Fukushima to use rare Pokemon to lure tourists back

Officials sit behind a table at a press conference, behind them stand four colourful mascots.
There were smiles and laughter when officials made the announcement, flanked by local mascots. Source: You Tube, The Page

Japan is planning to use Pokemon Go to lure tourists back to its quake hit regions, including in the radiation affected prefecture of Fukushima.

Officials for four prefectures in Japan have announced they are partnering with the Japanese subsidiary of Niantic, the US company behind the Pokemon Go game.

They hope that creating virtual attractions in the popular location-based game will help draw people back to the natural disaster affected areas.

Iwate, Miyagi and Fukushima prefectures are located in the north of the country and were heavily impacted by the 2011 earthquake and tsunami.

Kumamoto, located in southern Japan, suffered a series of earthquakes in April this year.

The game is already live in Japan, but players would find extra goodies in the four prefectures under the plan.

Game-makers will add more PokeStops - places where treasured items can be found, and more Pokemon Gyms – locations where people can meet and send their captured monsters into battle.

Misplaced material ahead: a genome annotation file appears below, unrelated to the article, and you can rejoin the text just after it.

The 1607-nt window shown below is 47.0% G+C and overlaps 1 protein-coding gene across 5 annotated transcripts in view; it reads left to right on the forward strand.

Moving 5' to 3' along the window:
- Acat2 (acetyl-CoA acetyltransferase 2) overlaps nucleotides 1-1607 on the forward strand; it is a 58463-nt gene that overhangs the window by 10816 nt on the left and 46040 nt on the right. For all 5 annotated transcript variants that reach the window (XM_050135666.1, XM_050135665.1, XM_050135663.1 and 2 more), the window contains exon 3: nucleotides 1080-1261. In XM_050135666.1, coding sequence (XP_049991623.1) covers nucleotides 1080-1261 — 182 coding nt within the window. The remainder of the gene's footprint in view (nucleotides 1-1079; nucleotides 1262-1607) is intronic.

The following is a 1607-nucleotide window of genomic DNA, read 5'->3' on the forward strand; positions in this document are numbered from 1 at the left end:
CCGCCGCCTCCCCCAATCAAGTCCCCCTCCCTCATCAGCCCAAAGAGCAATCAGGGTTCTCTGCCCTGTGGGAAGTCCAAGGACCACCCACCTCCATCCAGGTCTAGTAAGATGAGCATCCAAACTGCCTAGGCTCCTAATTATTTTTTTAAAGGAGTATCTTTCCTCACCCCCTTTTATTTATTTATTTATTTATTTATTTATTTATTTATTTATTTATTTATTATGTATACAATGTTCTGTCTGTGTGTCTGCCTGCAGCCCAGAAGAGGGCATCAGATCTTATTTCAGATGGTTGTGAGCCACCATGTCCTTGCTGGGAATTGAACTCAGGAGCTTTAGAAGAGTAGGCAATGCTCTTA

Officials say they will also place more rare Pokemon in the areas for players to hunt.

Tourism promotions say that less than 10 per cent  of Fukushima is affected by radiation exclusion zones, insisting that other areas are safe to visit.

Officials in Miyagi, Iwate and Fukushima have also been planning ‘recovery tours’ in which guides take visitors to sites affected by the disasters. 

But there are limits. 

Tokyo Electric Power Company Holdings, TEPCO, reportedly had to request game developers to prevent Pokemon from spawning in radiation affected areas of Fukushima, to avoid drawing players into hazardous areas. 

Nuclear reactors at the Fukushima Daiichi Nuclear Power Plant suffered meltdowns as a result of the 2011 earthquake and tsunami, and TEPCO says they recently found Pokemon at the site.